Sunday, December 21, 2008

Happiest Man in the World...?!?

It has always seemed obvious to me that pleasure should not be confused with happiness. Perhaps it was lingering from my readings of DT Suzuki years ago, or my upbringing, but it's always been an intuition that's accompanied me. So strange as it may sound, this fact is - or rather should be - an important consideration in policy-making, particularly when considering choices in developed economies, say between growth and the environment or, between the rate of growth (or contraction!) now and the rate in the future, as well as marginal tax rates amongst other things.

Such notions are all too often summarily dismissed, and baselessly so, since according to Matthieu Ricard, a French scientist and buddhist monk, "happiness" is tangibly within the mind, and he is working to scientifically demonstrate precisely that, with some fascinating results.

His optimism and peace are as infectious as the Dalai Lama for whom he traslates, and I recommend everyone take 30 minutes and listen to what Mssr Ricard has to reveal about his life, meditation, and happiness.

List to BBC "Heart & Soul" Interview with Matthieu Ricard - Happiest Man in the World

11 comments:

Jojo said...

There is no greater sin than desire,
no greater curse than discontent,
no greater misfortune than wanting something for oneself.
Therefore he who knows that enough is enough
will always have enough.

Tao Te Ching 46

Sling Blade said...

Ah like me some french fried tater, uh huh.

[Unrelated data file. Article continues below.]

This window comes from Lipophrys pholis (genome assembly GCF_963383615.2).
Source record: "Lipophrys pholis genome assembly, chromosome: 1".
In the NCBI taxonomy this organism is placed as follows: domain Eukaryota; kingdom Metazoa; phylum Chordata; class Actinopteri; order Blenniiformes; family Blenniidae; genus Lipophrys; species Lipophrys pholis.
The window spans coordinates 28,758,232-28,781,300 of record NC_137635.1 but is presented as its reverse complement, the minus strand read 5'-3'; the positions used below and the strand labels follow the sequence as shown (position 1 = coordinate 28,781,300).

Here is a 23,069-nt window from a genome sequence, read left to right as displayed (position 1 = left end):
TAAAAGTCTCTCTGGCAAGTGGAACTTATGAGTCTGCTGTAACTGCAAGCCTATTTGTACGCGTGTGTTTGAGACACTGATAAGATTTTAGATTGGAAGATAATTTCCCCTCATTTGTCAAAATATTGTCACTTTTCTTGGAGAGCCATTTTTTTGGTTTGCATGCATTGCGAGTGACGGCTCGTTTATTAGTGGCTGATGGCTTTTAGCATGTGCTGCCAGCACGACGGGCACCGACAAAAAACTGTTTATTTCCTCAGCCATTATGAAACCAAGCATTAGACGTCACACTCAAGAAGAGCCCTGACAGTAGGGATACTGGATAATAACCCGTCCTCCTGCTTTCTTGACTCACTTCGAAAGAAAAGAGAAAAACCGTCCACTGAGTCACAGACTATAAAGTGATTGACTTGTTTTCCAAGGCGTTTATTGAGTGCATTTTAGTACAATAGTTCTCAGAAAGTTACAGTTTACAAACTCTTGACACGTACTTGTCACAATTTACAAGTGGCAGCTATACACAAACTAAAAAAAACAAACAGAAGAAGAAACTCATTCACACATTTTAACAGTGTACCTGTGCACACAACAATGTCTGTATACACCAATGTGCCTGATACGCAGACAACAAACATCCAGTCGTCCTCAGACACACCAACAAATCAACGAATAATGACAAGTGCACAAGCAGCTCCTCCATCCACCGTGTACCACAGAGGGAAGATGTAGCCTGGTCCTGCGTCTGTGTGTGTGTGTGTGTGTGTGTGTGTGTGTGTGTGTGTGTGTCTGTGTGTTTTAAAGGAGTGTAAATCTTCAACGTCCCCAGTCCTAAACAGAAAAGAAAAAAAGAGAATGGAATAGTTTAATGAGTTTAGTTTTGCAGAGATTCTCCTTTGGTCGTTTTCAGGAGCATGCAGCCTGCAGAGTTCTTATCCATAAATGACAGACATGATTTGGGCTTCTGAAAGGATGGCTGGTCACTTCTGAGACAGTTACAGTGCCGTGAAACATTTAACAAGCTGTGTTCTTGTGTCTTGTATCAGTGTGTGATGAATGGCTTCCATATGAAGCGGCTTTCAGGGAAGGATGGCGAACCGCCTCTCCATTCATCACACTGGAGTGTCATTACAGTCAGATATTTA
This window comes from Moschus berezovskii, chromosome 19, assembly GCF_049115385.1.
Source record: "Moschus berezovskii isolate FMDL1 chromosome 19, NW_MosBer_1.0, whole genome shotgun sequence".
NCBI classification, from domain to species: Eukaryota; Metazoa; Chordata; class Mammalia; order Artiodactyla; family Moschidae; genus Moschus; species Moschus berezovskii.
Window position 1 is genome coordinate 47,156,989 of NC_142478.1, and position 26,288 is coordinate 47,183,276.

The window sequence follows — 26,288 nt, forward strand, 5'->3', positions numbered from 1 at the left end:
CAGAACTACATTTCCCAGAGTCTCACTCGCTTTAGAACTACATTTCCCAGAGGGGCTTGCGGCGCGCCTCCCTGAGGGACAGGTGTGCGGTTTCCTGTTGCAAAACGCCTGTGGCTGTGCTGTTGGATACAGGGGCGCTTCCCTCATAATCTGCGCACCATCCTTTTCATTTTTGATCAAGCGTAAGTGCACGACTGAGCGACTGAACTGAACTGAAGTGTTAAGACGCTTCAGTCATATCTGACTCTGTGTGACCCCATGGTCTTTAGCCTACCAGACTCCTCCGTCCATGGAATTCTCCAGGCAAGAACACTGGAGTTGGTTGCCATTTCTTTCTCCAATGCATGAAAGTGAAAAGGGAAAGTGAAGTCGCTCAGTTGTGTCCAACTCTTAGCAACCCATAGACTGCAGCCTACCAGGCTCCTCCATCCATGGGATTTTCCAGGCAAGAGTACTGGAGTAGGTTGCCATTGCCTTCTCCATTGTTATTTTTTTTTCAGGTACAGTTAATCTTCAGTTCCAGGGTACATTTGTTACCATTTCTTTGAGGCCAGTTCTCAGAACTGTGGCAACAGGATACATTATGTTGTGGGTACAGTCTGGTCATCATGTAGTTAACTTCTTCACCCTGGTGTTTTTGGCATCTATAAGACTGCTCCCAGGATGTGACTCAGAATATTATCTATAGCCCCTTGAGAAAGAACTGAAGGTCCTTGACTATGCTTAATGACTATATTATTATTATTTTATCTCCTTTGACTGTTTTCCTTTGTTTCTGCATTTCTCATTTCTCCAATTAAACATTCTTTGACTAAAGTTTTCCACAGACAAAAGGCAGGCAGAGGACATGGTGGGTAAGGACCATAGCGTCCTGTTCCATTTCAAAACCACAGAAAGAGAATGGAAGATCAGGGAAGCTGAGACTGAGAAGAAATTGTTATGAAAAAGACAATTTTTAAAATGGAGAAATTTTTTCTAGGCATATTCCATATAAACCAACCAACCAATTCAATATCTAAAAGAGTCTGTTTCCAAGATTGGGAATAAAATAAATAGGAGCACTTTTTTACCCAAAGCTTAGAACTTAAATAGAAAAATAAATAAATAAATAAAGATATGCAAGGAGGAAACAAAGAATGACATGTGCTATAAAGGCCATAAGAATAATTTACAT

Anonymous said...

Never thought about it, but it seems self-evident.

Anonymous said...

Pleasure may not produce happitness, but the reverse unfortunately remains invariably true: pain always produced unhappiness.

Easy enough to talk about the Buddhist way of renouncing desire when you lounge in a nice warm carpeted fluorescent-lit office courtesy of your swanky salary as a scientist subsisting on government grants...but when you curl up at night freezing and starving in the cardboard box you live in on the street, it's a whole lot harder to talk convincingly about the necessity to get rid of desires.

People need food. People need a warm place to sleep. People need to avoid freezing. That's the reality out here in the real world. Buddhist talk about "renouncing desire" sounds good but when you wind up having the renounce the desire to eat, it doesn't work.

"Cassandra" said...

anonymous 754

your points are well taken, and to be fair Mssr Ricard is quick to point out in the interview that "money" "wealth" "material stuff", what have you, DOES elevate happiness - but only up to a certain point. After that the effects negligible. And that level is way below the levels of what we have and experience in the west. He is in any event not advocating asceticism, but a greater sense of understanding of where one is likely to find true spiritual happiness, and it is not in quantity and acquisition of stuff. And perceptive as your appear to be, I doubt you would this contest this assertion.

michael m. said...

Both anonymous 754 and Cassandra are right on this problem of wealth and happiness. I think it is worth pointing out, to reinforce Anonymous 754, that most of the world is in fact very poor (unlike most of us readers of this blog). And things are really headed nowhere else: e.g., the U.N. estimates that by 2015, one-third of the human population will live in third world slums (Mike Davis, Planet of Slums), driven there by poverty in the countryside. So on the whole, lack of material wealth is the most widespread problem.